Sun, Jun 13, 2004 - Page 8 News List

China's a dying tiger, to be feared in decline

Jin Zhong金鐘

When Hong Kong residents rallied to commemorate the fifteenth anniversary of the bloody Tiananmen Square crackdown, they mourned with a question in mind: Why did 1989's wave of democratization help end communist rule in Russia and across Eastern Europe, when at Tiananmen it heralded a rollback of people's rights that has lasted 15 years since then?

Princeton University professor Yu Ying-shih (余英時) once remarked on China's future with the saying "a dying tiger is the most ferocious." The 3,000-year-old tiger of China's feudalism devoured many, but the tiger of China's communist tyranny is even more bloodthirsty, preying on tens of millions. But the 1989 democracy movement sounded the communist tiger's death knell. Ever since the Tiananmen massacre, a sense of crisis has weighed heavily on China's government.

Earlier this year, some Beijing scholars described China's policy framework as "market economy, elite alliance, authoritarian politics," claiming that this framework will remain unchanged for the next 10 years. Such is the autocracy that has emerged in China since 1989. After a visit to southern China, the late Chinese leader Deng Xiaoping (鄧小平) gave the green light to a free-market economy, linking China's bureaucracy to international capital to strengthen the dictatorship's effectiveness.

This link between the bureaucracy and capital allows Deng to create an alliance of elites, buying support from the intellectual elite. By using superpower diplomacy and taking advantages of its role as "factory of the world" and its own huge market, China could force Western countries to make political compromises. In fact, China's authoritarian politics is just another name for one-party rule.

China has tightened its restrictions on news and publications; even references to the anti-rightist movement and the Cultural Revolution became taboo. The regime further enforces its rule using special agents and authoritarian measures to nip all possible unrest in the bud, including the high-tech monitoring of online media. Doubtlessly, the goal of China's "stability above all" is to maintain the existing order.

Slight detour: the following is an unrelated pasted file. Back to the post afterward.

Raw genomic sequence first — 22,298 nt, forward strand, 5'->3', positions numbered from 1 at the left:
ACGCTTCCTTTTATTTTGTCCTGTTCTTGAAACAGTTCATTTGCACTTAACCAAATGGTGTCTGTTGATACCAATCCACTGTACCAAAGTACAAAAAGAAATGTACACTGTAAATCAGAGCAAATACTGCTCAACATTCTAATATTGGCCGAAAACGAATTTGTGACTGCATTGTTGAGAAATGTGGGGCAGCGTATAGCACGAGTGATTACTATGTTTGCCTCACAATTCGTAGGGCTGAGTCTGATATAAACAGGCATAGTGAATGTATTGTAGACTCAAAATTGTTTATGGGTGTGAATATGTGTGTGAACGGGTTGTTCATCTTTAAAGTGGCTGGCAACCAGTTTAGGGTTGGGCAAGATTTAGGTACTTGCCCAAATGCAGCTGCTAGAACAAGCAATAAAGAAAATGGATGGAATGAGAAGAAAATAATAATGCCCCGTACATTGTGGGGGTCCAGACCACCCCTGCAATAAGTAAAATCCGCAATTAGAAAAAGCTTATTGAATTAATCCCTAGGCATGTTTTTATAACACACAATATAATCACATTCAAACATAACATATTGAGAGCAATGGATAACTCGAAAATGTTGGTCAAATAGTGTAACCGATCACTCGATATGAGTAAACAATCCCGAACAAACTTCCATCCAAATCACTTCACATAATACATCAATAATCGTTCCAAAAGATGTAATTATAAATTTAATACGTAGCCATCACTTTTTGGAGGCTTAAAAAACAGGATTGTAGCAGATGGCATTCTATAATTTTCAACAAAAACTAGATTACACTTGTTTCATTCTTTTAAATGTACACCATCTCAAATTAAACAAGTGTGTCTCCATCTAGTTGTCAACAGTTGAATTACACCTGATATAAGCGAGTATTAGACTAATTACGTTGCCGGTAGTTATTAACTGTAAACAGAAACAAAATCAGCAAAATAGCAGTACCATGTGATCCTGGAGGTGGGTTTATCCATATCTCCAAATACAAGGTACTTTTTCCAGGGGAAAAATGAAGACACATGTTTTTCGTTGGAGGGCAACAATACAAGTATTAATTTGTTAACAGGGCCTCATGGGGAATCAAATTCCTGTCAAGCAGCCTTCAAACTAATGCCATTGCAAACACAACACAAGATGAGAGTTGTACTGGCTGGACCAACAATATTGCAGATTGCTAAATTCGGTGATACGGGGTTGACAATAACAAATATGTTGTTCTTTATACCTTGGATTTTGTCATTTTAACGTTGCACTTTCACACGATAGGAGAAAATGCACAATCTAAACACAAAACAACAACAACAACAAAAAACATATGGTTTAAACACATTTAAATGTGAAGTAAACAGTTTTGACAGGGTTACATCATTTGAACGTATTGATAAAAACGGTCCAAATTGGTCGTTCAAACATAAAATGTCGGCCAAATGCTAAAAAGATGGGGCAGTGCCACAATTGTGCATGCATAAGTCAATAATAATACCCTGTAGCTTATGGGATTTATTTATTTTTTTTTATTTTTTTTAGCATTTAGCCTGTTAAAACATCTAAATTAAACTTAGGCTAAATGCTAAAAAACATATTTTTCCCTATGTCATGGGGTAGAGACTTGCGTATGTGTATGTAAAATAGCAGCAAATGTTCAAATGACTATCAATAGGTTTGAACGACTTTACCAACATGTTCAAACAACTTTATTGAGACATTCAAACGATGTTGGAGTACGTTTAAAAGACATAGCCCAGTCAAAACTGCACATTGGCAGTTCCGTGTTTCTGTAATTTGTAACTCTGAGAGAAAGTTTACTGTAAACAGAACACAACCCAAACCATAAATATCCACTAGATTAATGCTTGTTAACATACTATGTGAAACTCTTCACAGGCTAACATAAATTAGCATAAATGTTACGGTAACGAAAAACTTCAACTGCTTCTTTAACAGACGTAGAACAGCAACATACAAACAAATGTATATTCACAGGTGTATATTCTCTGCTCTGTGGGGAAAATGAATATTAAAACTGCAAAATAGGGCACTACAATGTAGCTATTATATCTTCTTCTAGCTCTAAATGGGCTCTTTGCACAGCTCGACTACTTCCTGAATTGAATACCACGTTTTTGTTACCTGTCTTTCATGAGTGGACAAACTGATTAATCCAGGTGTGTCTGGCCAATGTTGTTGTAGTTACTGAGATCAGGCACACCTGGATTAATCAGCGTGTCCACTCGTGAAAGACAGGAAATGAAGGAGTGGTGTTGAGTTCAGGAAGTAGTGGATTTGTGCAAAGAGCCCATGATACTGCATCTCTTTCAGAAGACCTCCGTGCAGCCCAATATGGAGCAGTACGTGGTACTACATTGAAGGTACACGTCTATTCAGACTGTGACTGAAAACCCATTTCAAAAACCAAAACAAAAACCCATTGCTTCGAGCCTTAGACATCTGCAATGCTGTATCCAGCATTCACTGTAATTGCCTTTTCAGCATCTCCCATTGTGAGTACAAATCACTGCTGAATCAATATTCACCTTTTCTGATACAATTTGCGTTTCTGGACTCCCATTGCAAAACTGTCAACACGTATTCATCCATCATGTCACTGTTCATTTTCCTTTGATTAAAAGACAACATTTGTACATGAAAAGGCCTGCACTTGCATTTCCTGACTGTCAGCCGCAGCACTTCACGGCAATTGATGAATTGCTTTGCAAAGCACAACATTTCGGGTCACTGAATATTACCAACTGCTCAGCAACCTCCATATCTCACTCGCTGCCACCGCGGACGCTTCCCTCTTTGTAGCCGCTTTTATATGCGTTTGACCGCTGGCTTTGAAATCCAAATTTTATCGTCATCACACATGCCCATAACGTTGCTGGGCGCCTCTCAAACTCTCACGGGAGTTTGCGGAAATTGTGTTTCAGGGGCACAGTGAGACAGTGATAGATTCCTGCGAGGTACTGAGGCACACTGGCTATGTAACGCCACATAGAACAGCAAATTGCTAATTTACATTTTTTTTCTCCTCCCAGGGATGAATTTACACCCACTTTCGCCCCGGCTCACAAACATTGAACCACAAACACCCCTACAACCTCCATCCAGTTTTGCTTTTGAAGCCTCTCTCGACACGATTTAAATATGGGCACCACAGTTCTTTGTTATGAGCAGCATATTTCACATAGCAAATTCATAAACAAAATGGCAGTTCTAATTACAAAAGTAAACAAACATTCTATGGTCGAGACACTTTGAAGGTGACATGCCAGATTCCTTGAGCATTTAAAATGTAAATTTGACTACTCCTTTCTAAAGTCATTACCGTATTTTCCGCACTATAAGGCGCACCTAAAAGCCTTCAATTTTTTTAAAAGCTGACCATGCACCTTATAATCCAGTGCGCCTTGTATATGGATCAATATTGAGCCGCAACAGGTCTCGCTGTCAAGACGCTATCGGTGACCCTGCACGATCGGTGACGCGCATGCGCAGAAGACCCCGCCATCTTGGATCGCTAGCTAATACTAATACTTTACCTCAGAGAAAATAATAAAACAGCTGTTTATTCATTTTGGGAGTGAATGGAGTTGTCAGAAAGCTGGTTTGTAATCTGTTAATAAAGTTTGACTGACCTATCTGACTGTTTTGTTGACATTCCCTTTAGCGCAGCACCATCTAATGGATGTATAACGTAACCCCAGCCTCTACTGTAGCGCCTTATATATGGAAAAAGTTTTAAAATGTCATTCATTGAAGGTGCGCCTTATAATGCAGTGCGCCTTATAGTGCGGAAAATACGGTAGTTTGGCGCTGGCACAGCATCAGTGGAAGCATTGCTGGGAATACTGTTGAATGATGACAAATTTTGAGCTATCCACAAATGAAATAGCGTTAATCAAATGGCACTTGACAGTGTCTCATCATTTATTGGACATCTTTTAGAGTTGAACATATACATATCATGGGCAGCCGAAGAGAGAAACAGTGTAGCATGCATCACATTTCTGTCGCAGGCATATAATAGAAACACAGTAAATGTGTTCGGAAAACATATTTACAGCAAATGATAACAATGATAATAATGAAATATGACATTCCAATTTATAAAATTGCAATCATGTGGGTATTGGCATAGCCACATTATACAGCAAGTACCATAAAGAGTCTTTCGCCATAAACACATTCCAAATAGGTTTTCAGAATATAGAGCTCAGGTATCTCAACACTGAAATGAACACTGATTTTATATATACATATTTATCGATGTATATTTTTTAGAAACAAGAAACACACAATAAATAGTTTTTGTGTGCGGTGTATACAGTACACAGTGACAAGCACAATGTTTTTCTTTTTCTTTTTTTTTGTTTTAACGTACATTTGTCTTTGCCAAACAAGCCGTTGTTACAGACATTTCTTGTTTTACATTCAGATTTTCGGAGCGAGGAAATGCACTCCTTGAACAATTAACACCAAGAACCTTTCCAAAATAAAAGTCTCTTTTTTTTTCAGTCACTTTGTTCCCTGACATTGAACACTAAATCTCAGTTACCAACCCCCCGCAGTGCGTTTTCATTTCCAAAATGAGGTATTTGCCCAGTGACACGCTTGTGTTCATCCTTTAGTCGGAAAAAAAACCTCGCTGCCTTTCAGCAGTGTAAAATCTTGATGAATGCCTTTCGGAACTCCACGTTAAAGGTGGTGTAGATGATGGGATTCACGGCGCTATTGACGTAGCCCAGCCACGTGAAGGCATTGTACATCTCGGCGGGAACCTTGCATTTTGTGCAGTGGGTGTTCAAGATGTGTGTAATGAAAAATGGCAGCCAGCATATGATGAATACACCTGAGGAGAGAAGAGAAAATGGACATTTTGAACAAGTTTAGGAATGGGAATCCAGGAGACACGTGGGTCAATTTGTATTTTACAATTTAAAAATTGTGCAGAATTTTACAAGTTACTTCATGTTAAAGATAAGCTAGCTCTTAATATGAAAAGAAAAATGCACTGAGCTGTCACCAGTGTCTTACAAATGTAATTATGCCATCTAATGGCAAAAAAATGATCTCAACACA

Under China's severe controls and softer tactics, the limited freedoms of 1989 have evapo-rated. Not only are rallies and demonstrations strictly regulated, but the iconic figures of the Tiananmen incident also disappeared from the contemporary political scene. These figures include Bao Tong (鮑彤) , Yen Chia-chi (嚴家其), Fang Lizhi (方勵之) , Liu Binyan (劉賓雁) and Liu Xiaobo (劉曉波), to name a few.

Two countries survive under the tiger's claws: Hong Kong and Taiwan. Although Hong Kong and Taiwan face different situations (Hong Kong's as "one country, two systems" and Taiwan's as "one country on either side of the strait") and their residents have different agendas, the people in Hong Kong and Taiwan share the same memory of the massacre.

As the interactions among Hong Kong, China and Taiwan become more frequent, the freedom and democracy Hong Kong and Taiwan enjoy certainly will impinge on China's one-party rule. China has switched its targets, eyeing Hong Kong and Taiwan with hostility.

Nonetheless, each armed with its own strengths, Hong Kong and Taiwan are able to stand up against China's unification campaigns to different degrees. Taiwan in particular has mature democratic institutions, so China's roar fails to intimidate.

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